Although the Second World War was announced as over in 1945 its effects lasted well into the 1950s, and especially affected 1950s Fashion . Money and materials were still in short supply, and efforts were concentrated on priorities like clearing bomb sites and trying to get a devastated Britain back to normal, not fashion. But still, part of feeling normal for many British women was in looking fashionable, and despite disapproval from some quarters by the end of the 1940s versions of French styles which cocked a snook at things like fabric shortages, practicality, or a woman’s ability to work were increasingly being seen in Britain.
Most women who had worked during the war were fired to make way for returning men, and found themselves housewives once more. Some preferred not to work outside the home and enjoyed the new 1950s fashionable confections which were definitely not designed for manual labour. They said they felt dainty again. Others were more ambivalent.
The predominant silhouette made famous by Christian Dior but also seen in other French collections, had a tiny waist, fitted top half with pointed breasts, and a full skirt to just below the knee. Dior called it his Corolla collection (likening a woman in his skirts to the dainty corolla of a flowers petals). It was most famously known as “The New Look”, and was to become a style that dominated 1950s fashion .
Teenagers, first in America and then elsewhere, began to break away from their mother’s stiff styling and develop their own rockabilly or beatnik styles.
In Britain, the scandalous Duke and Duchess of Windsor, the ex-King Edward and Wallis Simpson, despite their shocking status (the King had renounced his throne in order to married the divorcee) were both considered the epitome of style. “My husband gave up everything for me… I’m not a beautiful woman. I’m nothing to look at, so the only thing I can do is dress better than anyone else.
“If everyone looks at me when I enter a room, my husband can feel proud of me. That’s my chief responsibility.” said Wallis Simpson at the time.
50s fashion – Underwear
Underpinnings were a really important part of the 1950s fashionable woman’s outfit in womens wear. Whether the skirt was full or slender, if it was a dress she was wearing or a skirt suit, or even a youthful sweater girl look, it all started with a nipped in waist and rounded hips, achieved with a “waspie” girdle, and the pointiest bra seen in history.
The girdle had stocking suspenders attached. Tights were not to become popular until the 1960s. In between were worn knickers. All of these were made in the new improved easy-care and affordable man-made fabrics like nylon.
For special occasions skirts were held out by crinoline cages or stiff net petticoats, although when worn without they had a soft, draped appearance, and hips were sometimes padded too.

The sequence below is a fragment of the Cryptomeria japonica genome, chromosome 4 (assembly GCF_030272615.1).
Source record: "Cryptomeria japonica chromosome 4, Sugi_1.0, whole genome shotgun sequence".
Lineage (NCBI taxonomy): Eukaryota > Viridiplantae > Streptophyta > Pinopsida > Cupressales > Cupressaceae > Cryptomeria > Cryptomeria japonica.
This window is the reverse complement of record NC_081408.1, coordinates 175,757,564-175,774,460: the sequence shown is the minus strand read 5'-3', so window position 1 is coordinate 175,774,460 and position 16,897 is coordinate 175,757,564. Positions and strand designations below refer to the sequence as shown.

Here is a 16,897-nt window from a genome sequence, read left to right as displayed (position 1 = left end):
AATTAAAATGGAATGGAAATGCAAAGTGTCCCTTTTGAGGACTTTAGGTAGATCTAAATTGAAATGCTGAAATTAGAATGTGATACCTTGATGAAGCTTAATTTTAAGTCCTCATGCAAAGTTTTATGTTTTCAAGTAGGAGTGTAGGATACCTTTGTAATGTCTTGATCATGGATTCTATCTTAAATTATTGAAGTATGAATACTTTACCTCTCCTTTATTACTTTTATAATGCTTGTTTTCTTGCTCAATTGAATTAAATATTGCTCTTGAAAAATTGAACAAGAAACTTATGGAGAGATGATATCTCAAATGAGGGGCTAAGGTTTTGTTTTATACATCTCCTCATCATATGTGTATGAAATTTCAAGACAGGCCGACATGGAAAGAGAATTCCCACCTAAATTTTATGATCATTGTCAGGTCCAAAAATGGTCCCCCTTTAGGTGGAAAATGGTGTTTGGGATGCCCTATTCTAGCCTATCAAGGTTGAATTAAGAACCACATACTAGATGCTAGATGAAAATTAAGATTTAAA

This is the period where American teens wore “bobby socks” under their stilettos.
Fashion in the 1950s – Daywear
Wartime Utility clothing had really been helpful in streamlining Britain’s ready to wear clothing industry, and making clothing factories more efficient. The more stripped down styles introduced by necessity during the war remained by choice during peace time, and became perhaps even simpler.
Block colours replaced prints for tailored clothing and neatly tailored suits with pencil skirts or fitted dresses along the same lines were most suitable for work and shopping.
But for relaxed cotton summer sundresses prints ran riot, with stripes, spots and multi coloured florals in just about any colour combination available.
Top 1950s Fashion designers
Top French designers of the day included the aforementioned Christian Dior, as well as Jaques Fath, Nina Ricci, Coco Chanel, Pierre Balmain, Hubert de Givenchy and Christobal Balenciaga.
Dior, Fath and Ricci presented variations on the New Look, with a tailored jacket and pencil or full skirt.
Givenchy’s clothing was less stuffy, less padded and structured. He presented separates that could be mixed and matched and was later to become incredibly famous for dressing Audrey Hepburn in some of her most iconic roles.
During the 1950s, Chanel chose to stay mainly with her boxy edge-to-edge “cardigan jackets”, in the style which had been so popular since the late 1920s, teamed with a matching straight knee length skirt.
Christobel Balenciaga , a Spanish born designer who had settled in Paris, went the opposite way to the New Look, creating loose fluid designs and continually experimenting with the silhouette. He introduced the balloon jacket in 1953, and in 1955 it was the tunic dress. In 1957 he changed direction and showed the high-waited babydoll dress. His cocoon coat is a classic shape that has been returned to in recent years.
London had its own small but growing design scene, mostly based on tweeds and tailoring rather than Paris’s more elaborate confections.